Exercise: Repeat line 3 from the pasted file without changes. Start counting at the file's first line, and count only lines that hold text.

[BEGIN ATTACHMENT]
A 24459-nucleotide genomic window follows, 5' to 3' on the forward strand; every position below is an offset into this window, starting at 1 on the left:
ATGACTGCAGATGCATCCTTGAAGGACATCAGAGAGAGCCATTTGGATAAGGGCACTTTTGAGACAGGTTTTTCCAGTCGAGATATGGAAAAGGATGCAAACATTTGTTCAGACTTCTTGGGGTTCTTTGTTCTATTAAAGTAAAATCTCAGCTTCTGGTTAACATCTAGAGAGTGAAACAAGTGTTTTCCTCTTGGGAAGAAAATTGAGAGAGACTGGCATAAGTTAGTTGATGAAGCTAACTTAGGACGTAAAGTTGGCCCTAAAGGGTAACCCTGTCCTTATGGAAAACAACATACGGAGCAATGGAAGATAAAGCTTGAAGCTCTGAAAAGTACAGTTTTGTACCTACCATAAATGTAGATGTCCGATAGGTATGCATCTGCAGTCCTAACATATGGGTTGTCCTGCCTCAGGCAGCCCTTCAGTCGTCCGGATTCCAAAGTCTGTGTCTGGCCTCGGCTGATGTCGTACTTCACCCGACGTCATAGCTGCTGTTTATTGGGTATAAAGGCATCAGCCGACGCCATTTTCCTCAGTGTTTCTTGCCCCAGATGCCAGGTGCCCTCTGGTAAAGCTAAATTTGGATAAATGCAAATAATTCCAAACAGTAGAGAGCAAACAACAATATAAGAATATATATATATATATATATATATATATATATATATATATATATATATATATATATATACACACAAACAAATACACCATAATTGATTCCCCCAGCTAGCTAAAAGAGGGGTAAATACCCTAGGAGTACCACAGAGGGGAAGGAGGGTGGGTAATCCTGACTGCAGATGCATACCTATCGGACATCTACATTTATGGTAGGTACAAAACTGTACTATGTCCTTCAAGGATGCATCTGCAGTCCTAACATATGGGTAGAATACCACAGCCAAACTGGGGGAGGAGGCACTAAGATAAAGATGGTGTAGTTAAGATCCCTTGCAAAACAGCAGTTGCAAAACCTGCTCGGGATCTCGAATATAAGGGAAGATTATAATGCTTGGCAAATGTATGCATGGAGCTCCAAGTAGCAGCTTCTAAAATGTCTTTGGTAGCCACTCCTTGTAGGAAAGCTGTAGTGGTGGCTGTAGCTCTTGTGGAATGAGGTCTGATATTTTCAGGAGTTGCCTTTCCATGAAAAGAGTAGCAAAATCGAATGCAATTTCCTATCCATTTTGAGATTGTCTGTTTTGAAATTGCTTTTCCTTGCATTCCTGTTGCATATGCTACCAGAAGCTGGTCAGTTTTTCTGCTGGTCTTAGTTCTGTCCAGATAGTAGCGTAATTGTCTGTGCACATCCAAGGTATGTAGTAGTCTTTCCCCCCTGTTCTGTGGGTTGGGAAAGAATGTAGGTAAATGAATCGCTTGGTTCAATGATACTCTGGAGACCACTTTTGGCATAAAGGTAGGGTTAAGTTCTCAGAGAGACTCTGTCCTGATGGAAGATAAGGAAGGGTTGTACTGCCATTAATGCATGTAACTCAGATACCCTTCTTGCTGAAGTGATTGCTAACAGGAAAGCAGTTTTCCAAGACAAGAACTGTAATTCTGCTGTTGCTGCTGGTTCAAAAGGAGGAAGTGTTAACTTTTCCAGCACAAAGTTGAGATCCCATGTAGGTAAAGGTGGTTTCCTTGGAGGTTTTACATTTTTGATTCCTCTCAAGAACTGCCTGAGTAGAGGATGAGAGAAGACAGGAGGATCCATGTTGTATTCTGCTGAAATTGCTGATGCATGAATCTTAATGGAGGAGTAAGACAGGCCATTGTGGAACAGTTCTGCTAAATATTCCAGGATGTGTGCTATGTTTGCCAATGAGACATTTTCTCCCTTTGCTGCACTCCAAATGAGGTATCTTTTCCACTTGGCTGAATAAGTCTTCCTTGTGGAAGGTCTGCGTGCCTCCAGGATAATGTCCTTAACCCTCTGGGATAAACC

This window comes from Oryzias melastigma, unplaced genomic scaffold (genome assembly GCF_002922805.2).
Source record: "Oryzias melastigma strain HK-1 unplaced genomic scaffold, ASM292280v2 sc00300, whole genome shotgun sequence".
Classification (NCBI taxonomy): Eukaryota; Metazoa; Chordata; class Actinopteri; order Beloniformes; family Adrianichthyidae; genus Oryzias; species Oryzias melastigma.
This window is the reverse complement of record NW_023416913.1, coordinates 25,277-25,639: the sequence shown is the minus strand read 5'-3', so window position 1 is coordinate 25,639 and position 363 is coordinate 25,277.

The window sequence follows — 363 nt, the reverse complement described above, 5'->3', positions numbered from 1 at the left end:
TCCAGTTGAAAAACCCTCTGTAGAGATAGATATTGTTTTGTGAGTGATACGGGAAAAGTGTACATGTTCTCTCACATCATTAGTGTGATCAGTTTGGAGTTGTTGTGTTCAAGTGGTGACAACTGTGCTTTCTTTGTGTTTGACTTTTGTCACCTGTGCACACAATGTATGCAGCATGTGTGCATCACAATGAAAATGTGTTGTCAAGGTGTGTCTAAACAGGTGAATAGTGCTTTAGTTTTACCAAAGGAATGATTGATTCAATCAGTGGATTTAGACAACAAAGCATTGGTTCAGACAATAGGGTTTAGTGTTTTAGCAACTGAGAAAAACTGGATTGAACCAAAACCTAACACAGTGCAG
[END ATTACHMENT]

This window comes from Oryzias melastigma, unplaced genomic scaffold (genome assembly GCF_002922805.2).